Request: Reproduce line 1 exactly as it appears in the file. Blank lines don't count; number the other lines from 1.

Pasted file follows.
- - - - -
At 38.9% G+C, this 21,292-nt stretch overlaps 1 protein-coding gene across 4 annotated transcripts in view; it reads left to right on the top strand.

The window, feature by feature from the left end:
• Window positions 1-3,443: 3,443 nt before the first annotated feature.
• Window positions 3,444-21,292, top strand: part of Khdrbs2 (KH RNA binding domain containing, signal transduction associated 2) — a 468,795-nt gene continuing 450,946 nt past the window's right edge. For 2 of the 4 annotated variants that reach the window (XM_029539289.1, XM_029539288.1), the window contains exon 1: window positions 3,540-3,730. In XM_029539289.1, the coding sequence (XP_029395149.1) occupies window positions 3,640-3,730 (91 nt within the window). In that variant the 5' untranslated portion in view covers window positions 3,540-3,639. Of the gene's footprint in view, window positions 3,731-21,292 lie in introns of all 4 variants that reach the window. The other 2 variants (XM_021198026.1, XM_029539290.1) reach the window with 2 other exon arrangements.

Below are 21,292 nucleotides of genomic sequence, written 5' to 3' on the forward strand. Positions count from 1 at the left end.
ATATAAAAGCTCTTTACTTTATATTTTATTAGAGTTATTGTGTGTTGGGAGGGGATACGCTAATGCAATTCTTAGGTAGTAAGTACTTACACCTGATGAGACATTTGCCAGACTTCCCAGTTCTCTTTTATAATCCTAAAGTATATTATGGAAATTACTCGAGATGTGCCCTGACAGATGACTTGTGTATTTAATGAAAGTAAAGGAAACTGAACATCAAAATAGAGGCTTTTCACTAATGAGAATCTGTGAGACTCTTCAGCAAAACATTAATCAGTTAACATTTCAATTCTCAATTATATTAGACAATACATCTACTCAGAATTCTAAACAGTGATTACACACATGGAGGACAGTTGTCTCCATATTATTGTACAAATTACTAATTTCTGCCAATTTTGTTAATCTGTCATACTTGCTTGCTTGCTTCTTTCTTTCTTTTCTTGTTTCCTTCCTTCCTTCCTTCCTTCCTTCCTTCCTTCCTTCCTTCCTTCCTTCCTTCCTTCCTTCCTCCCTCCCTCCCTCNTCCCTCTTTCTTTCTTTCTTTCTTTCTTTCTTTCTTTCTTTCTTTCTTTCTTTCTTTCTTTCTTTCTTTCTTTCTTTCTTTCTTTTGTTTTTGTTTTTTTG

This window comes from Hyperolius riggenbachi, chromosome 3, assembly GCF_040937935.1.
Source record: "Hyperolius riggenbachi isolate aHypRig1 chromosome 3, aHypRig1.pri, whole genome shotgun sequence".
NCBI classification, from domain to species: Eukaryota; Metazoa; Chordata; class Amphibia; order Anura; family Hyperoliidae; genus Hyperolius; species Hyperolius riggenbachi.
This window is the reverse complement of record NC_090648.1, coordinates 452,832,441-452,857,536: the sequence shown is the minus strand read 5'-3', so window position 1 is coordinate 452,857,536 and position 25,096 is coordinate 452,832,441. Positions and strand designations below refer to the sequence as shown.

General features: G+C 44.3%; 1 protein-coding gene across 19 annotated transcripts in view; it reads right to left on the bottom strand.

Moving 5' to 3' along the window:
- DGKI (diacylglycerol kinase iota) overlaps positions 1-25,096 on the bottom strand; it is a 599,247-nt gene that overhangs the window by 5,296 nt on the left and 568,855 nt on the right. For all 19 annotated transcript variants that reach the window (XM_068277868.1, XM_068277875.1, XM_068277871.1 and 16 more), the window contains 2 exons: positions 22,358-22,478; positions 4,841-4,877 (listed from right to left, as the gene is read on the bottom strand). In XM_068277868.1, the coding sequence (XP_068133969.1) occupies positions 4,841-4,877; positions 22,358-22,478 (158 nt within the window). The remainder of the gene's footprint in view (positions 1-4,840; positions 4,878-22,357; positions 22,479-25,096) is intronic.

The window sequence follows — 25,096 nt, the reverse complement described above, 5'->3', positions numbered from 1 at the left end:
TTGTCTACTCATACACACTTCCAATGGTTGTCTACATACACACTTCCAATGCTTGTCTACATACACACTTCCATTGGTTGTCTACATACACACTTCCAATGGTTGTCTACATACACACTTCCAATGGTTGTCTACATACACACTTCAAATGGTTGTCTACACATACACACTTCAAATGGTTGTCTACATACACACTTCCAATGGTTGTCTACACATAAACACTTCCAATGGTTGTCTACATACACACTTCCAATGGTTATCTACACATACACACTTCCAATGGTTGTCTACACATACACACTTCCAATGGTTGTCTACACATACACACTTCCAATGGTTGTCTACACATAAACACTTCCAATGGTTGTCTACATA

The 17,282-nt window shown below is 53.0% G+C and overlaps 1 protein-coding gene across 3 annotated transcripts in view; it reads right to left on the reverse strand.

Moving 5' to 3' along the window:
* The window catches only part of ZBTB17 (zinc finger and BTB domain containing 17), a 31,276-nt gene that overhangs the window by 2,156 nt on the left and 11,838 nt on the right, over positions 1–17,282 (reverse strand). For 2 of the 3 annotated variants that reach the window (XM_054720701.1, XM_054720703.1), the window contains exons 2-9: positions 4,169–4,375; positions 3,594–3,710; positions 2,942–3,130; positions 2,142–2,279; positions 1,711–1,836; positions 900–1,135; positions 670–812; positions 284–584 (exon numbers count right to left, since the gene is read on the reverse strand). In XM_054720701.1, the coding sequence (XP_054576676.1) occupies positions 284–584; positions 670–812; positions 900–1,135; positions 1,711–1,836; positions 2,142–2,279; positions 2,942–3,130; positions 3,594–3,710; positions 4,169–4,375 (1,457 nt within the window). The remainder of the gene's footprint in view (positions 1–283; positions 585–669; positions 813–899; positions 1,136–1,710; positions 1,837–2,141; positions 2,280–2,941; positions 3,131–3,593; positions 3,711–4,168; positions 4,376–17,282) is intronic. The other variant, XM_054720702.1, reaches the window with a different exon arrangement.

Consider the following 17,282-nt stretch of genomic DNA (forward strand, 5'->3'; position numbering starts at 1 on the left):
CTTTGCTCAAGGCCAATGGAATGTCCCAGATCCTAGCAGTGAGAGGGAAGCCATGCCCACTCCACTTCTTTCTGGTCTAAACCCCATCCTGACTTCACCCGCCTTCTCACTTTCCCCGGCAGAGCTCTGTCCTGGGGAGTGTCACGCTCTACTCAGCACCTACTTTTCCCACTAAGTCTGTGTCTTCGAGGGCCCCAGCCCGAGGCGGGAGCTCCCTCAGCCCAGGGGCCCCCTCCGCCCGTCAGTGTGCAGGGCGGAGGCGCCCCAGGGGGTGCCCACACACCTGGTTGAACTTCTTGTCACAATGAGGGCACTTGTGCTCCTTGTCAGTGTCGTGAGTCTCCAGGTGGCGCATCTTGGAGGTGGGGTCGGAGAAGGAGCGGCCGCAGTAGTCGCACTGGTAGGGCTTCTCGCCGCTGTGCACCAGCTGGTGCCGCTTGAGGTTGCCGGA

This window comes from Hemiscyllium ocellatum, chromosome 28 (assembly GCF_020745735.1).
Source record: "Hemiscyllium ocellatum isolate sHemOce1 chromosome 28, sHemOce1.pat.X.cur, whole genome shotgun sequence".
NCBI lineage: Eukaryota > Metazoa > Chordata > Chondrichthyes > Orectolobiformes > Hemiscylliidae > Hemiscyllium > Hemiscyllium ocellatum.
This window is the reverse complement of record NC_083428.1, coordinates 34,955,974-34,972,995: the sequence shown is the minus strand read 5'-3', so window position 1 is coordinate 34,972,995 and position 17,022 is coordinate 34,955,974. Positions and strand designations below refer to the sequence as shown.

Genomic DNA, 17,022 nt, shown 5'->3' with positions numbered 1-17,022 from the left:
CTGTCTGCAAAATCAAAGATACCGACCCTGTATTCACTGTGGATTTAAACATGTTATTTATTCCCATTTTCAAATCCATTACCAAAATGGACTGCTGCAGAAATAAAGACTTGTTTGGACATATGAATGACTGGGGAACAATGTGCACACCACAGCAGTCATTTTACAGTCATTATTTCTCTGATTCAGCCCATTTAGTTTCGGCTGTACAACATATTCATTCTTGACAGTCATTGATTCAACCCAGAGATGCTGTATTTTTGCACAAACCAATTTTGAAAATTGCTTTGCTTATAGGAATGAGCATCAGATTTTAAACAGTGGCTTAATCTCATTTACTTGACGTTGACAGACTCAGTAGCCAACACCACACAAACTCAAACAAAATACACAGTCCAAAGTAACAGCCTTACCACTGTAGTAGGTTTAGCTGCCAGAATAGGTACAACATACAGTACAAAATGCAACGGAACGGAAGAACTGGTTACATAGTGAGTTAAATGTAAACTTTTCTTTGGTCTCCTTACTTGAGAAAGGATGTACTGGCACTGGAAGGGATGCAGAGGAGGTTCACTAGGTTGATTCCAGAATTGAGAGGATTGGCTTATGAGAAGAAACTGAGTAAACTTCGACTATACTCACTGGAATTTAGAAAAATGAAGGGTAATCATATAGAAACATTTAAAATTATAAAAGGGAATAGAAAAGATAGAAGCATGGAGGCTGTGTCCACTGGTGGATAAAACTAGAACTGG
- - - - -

At 38.9% G+C, this 21,292-nt stretch overlaps 1 protein-coding gene across 4 annotated transcripts in view; it reads left to right on the top strand.